Sunday, April 03, 2011

Tips in blood donation, part 2

Last week, I announced in my facebook status that I was ready to donate my blood again. That I'm blood type O and I will prioritize giving my blood to friends, their family members and close friends. The first time I donated blood was last December, I gave it to a dear wedding godmother who was in a life-and-death situation at the ICU in Makati Med and I wrote my experience there in Part 1 of this new series.

Early this week, I got a call from a friend, Kosha Villar, saying that her officemate knows someone urgently in need of blood, that the patient has been at the intensive care unit (ICU) for a week already. It broke my heart to hear this, so immediately said Yes to her. The patient though is at Asian Hospital in Muntinlupa, rather far from Makati and the blood donation section closes at 5pm. So the patient's friend said they can wait on Saturday.

About two days after I said Yes to the above patient, I got another call from another friend, asking if I can donate my blood to her friend who has leukemia, confined at the National Kidney Institute (NKI)in QC. Another sad news for me, but I told my friend that I already promised to give my blood to another patient at Asian Hospital. She understood.

This will be the second time that I will donate my blood and I realized just how important it is for other people. You are helping a patient in really critical, balancing between life and death conditions.

Yesterday morning, I went to Asian Hospital in Alabang, Muntinlupa. I just took the bus as it is expensive to go there (tollgate, fuel, parking). At the 3rd floor, the blood donation section, while filling up the information sheet, I realize how far I am in the friendship-link from the patient. It goes like this: the patient's husband is a close friend of the brother of the officemate of my friend.

Patient --> her husband --> his friend --> friend's brother --> my friend, Kosha --> me.

That's five connections away. So when I met the father of the patient, Celso, he should be 60s something, he was very happy to meet another stranger donating blood for her daughter. Except for my friend, I have not met any of them before.

Here I was, lying again as blood was pumped out from me. Some 450 ml or nearly half-liter was taken away from my body yesterday. As I was lying there, Celso was looking at me, he was all smiles, a picture of joy was very clear in his face. I asked him, "Sir, can you take my picture from my cellphone?" He readily agreed.

As I noted in Part 1, you should be in top shape you intend to donate blood. You should check NO to about 20 or 25 questions like:
* Do you have body piercing, permanent tatoo, etc. in your body?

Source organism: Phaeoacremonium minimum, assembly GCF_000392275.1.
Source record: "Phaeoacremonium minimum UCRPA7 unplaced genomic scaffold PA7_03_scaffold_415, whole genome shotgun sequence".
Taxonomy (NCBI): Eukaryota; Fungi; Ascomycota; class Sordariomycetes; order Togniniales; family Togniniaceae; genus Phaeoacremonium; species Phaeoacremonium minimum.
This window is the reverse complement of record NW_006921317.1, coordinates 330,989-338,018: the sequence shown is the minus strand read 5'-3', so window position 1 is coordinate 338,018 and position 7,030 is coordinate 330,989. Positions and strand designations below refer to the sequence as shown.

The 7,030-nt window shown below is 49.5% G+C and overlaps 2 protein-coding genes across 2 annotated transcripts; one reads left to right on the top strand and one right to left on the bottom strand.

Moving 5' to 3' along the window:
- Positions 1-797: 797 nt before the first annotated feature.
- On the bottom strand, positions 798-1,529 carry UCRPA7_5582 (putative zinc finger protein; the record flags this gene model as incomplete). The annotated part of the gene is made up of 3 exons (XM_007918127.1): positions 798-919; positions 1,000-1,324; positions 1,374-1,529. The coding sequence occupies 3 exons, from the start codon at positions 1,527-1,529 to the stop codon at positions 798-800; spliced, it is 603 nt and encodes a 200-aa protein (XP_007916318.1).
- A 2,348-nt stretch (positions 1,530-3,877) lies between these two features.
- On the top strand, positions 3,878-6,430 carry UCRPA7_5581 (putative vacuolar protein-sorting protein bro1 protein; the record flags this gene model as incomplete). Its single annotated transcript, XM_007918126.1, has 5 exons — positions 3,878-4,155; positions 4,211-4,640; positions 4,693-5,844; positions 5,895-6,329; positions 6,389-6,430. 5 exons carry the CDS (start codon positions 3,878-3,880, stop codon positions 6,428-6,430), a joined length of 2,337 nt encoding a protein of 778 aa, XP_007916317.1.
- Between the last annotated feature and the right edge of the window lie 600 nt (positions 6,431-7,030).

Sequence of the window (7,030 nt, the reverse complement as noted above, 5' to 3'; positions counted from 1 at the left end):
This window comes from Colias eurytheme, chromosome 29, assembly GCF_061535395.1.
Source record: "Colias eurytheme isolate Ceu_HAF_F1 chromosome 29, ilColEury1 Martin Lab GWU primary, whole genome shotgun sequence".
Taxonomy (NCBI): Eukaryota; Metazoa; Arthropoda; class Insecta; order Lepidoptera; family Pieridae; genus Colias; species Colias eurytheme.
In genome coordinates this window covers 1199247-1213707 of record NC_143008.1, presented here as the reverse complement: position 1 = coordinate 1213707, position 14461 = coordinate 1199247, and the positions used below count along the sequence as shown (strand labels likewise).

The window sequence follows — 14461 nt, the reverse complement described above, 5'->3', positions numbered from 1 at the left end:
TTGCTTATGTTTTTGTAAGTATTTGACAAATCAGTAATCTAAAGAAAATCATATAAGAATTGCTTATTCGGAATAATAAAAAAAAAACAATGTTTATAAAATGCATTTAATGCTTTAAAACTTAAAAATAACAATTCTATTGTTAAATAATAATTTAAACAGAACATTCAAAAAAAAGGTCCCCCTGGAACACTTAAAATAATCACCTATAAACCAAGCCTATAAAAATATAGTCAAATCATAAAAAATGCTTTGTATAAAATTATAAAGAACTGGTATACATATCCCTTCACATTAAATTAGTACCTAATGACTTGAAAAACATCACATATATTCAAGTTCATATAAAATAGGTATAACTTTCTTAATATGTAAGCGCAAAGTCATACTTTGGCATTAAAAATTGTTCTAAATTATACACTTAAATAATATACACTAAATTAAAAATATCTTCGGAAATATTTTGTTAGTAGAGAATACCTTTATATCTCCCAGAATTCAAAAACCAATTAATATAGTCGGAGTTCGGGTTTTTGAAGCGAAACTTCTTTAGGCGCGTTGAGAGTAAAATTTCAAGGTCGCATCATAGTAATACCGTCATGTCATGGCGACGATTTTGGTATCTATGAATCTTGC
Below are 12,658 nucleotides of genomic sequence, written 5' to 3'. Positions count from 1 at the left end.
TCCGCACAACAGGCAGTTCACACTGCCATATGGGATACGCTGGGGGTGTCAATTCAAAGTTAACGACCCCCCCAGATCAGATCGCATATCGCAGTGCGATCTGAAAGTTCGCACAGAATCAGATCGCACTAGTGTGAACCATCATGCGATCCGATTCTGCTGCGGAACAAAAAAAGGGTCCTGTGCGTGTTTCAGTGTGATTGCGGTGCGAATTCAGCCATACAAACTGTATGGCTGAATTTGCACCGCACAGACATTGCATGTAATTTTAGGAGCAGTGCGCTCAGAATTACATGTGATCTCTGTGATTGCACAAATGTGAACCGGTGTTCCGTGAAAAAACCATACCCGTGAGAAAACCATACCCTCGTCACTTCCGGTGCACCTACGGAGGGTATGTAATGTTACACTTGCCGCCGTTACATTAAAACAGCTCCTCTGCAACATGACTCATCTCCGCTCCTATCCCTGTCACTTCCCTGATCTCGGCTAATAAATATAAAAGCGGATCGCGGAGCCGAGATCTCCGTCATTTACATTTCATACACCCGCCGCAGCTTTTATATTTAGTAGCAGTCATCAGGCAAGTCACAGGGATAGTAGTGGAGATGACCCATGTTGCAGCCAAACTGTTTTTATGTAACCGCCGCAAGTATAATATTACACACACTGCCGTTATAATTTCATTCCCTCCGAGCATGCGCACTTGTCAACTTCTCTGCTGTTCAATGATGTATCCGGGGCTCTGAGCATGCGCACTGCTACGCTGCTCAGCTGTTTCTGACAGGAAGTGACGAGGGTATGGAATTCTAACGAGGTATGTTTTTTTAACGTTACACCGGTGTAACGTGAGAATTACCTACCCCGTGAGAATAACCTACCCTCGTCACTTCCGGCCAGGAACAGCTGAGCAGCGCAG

* Do you have HIV or AIDS or STD?
* Do you have diabetes, had malaria, dengue, etc. recently?
* Do you have hypertension, other diseases of the heart...?
* Did you take alcohol the past 24 hours?
* Did you have tooth extraction the past week (or month?)?
* Did you engage in homosexual practice recently?
* Did you have contact with any commercial sex worker recently?
* Have you been to certain areas of Africa, certain provinces of the Philippines such as ...?
* Are you taking maintenance medication against hypertension, high cholesterol, etc.?

Boy, it's 2 pages, back to back, of checking NO to the above questions. But there are some questions that you should check YES. Like, "Are you aware that you are putting in danger the life of the patient who will get your blood if you give wrong information above?"

And after submitting the information sheet, to include your full name, age, address, your contact person, etc., a pathology department staff will again ask you those questions verbally to check if there's any hesitance in your answer. And then she will take your blood pressure, then get a sample of your blood for testing -- against any infection from malaria, dengue, HIV, STD, and other undesirable diseases.

I think those precautions should be strictly observed. A blood donor who lies in any of the questions above, like denying that he/she has high alcohol content in his/her blood (say, after a drinking binge the night before) will further imperil a patient who may be in a 50-50 situation already.

The pathology department staff noted that my blood pressure yesterday was rather high, 130/100. I told her that I lacked sleep, I worked until 12:30 midnight of Friday, went to bed at 1am, woke up at 7am. She said that's fine, they need a blood donor to have slept at least 6 hours before. I told her that my normal bp is 120/80 since about 20 years ago. And that I take zero medication, not even any multi-vitamin supplement. She smiled.

My blood, ba-bye! I was given a tetra pack juice for immediate rehydration. Then I remained lying down for 10 minutes after the huge syringe was pulled out from my left arm.

Like in my previous blood donation, I did not feel any dizziness, any weakness after, nothing. Then Celso told me about her daughter's condition. Yesterday was her 10th day at the ICU. Two weeks ago, she had bad LBM, she was severely dehydrated when she was brought to the hospital. The physicians suspect some form of blood poisoning, so the patient will need more blood infusion.

Celso offered to bring me to her daughter's room. The patient's sight broke my heart: a tube in her nose, a tube in her mouth, several tubes in her arms, she was sleeping in pain, several monitoring instruments beside her. She's only 34 years old, has 3 kids and her youngest is only 8 months old.

I did not like the sight of her pitiful condition, so after about 2 minutes, I bid Celso goodbye and again, he profusely thanked me.

Healthcare is mainly personal responsibility, it's not government responsibility. We should take care of our body. For our own health. For our kids and family. And for other people who someday, will be needing our blood.

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